Cost Comparison of Treating Uninsured Patients at a Hospital-Based Free Clinic, Emergency Room, and Inpatient Hospitalizations: A Retrospective Chart Review

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Abstract

Purpose:

The rates of the uncompensated health care services have steadily increased across the nation since 2008. Uninsured individuals are less likely to receive preventative services and are more likely to suffer adverse health outcomes and hospitalization for acute conditions. Providing primary and preventative health care to the uninsured is potentially more cost-effective through free clinics as compared to emergency room (ER) or inpatient care. A retrospective chart review was conducted to compare the cost of treating patients in a free clinic, ER, and inpatient hospitalization at one regional hospital in Pennsylvania.

Methods:

A descriptive, correlational study was conducted in a rural free clinic and its affiliate hospital in Altoona, Pennsylvania. Patients were selected to participate if they were active patients during the fiscal years of the study. A convenience sample (n = 242) of active clinic patients during the fiscal years of the study was selected for chart review. Consent was obtained to access their records. Medical charts were reviewed for frequency of visits, diagnoses, time, charges of ER, and inpatient hospitalizations for the fiscal years of 2009 and 2010. Direct costs for the free clinic were obtained from the executive director. ER and inpatient hospitalization charges were obtained from the regional hospital chief financial officer.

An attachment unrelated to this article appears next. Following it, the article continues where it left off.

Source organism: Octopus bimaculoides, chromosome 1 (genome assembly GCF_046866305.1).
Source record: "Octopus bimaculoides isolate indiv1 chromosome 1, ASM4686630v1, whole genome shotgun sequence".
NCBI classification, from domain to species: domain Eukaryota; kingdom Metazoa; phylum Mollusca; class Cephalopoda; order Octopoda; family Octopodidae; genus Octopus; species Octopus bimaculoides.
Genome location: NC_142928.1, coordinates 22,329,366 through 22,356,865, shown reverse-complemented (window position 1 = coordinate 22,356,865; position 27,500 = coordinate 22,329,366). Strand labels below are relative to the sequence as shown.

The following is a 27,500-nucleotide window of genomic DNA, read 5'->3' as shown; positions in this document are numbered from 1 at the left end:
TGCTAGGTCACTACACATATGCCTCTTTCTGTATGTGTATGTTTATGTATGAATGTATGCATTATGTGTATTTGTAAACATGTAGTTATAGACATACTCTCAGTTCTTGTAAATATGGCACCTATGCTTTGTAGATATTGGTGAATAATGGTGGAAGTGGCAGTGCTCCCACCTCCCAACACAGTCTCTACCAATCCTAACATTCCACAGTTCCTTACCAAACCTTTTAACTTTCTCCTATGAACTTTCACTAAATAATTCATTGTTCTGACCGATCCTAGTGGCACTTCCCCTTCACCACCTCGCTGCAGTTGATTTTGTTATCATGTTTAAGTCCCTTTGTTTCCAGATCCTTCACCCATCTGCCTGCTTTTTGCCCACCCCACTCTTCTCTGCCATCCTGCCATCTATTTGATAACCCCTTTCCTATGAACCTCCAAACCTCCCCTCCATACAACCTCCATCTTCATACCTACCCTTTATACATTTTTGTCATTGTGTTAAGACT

Results/Analysis:

The data indicate a decrease in average patient clinic visit cost from 2009 to 2010 from $84 to $74. There was a 54% increase in patient visits within that time frame, with patient comorbidities increasing from 1 in 2009 to 4 in 2010. There was found to be a significant positive correlation between clinic visits, inpatient hospitalizations and ER visits in 2009 and a weaker correlation in 2010. Patients were seen in the clinic 23 times their inpatient visits and 45 times their ER visits in 2010.

Conclusion:

Implications for practice suggest these clinics can provide primary health care needs to patients without insurance in declining health for a reasonable cost. Overall preventative health care services will decrease ER and inpatient hospitalizations and ultimately health care costs.

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